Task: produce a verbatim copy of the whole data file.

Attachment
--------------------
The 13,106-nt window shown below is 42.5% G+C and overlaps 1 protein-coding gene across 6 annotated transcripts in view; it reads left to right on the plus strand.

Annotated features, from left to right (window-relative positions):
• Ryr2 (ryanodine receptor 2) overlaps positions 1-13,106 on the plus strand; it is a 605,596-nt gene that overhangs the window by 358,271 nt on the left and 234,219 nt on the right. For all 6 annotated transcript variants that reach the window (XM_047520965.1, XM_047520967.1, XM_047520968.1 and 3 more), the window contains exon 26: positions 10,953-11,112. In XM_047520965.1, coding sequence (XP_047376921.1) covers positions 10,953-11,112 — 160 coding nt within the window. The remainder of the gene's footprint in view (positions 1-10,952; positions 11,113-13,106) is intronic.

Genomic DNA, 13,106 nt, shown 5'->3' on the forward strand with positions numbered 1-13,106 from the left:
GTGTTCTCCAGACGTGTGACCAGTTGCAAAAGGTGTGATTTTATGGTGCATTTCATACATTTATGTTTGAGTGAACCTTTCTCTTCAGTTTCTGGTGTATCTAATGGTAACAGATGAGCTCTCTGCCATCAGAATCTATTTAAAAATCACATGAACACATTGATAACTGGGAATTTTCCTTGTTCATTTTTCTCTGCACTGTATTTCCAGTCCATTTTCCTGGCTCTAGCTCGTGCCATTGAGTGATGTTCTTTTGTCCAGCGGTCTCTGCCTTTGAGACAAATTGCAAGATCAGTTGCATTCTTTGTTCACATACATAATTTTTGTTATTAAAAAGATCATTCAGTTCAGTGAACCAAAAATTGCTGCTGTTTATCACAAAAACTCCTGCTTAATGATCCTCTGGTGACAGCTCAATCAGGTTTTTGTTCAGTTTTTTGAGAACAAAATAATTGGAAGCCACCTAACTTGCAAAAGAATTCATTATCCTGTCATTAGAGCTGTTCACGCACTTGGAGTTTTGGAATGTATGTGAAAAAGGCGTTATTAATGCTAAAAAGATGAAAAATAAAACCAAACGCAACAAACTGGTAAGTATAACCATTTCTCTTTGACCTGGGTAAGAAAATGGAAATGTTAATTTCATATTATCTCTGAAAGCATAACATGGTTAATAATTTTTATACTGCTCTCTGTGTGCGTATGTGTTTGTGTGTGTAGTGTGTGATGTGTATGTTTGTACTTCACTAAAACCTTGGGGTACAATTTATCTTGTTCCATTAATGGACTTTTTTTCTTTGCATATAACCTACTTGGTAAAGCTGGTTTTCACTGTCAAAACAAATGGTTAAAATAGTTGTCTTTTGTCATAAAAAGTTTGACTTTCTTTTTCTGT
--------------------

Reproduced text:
The 13,106-nt window shown below is 42.5% G+C and overlaps 1 protein-coding gene across 6 annotated transcripts in view; it reads left to right on the plus strand.

Annotated features, from left to right (window-relative positions):
• Ryr2 (ryanodine receptor 2) overlaps positions 1-13,106 on the plus strand; it is a 605,596-nt gene that overhangs the window by 358,271 nt on the left and 234,219 nt on the right. For all 6 annotated transcript variants that reach the window (XM_047520965.1, XM_047520967.1, XM_047520968.1 and 3 more), the window contains exon 26: positions 10,953-11,112. In XM_047520965.1, coding sequence (XP_047376921.1) covers positions 10,953-11,112 — 160 coding nt within the window. The remainder of the gene's footprint in view (positions 1-10,952; positions 11,113-13,106) is intronic.

Genomic DNA, 13,106 nt, shown 5'->3' on the forward strand with positions numbered 1-13,106 from the left:
GTGTTCTCCAGACGTGTGACCAGTTGCAAAAGGTGTGATTTTATGGTGCATTTCATACATTTATGTTTGAGTGAACCTTTCTCTTCAGTTTCTGGTGTATCTAATGGTAACAGATGAGCTCTCTGCCATCAGAATCTATTTAAAAATCACATGAACACATTGATAACTGGGAATTTTCCTTGTTCATTTTTCTCTGCACTGTATTTCCAGTCCATTTTCCTGGCTCTAGCTCGTGCCATTGAGTGATGTTCTTTTGTCCAGCGGTCTCTGCCTTTGAGACAAATTGCAAGATCAGTTGCATTCTTTGTTCACATACATAATTTTTGTTATTAAAAAGATCATTCAGTTCAGTGAACCAAAAATTGCTGCTGTTTATCACAAAAACTCCTGCTTAATGATCCTCTGGTGACAGCTCAATCAGGTTTTTGTTCAGTTTTTTGAGAACAAAATAATTGGAAGCCACCTAACTTGCAAAAGAATTCATTATCCTGTCATTAGAGCTGTTCACGCACTTGGAGTTTTGGAATGTATGTGAAAAAGGCGTTATTAATGCTAAAAAGATGAAAAATAAAACCAAACGCAACAAACTGGTAAGTATAACCATTTCTCTTTGACCTGGGTAAGAAAATGGAAATGTTAATTTCATATTATCTCTGAAAGCATAACATGGTTAATAATTTTTATACTGCTCTCTGTGTGCGTATGTGTTTGTGTGTGTAGTGTGTGATGTGTATGTTTGTACTTCACTAAAACCTTGGGGTACAATTTATCTTGTTCCATTAATGGACTTTTTTTCTTTGCATATAACCTACTTGGTAAAGCTGGTTTTCACTGTCAAAACAAATGGTTAAAATAGTTGTCTTTTGTCATAAAAAGTTTGACTTTCTTTTTCTGT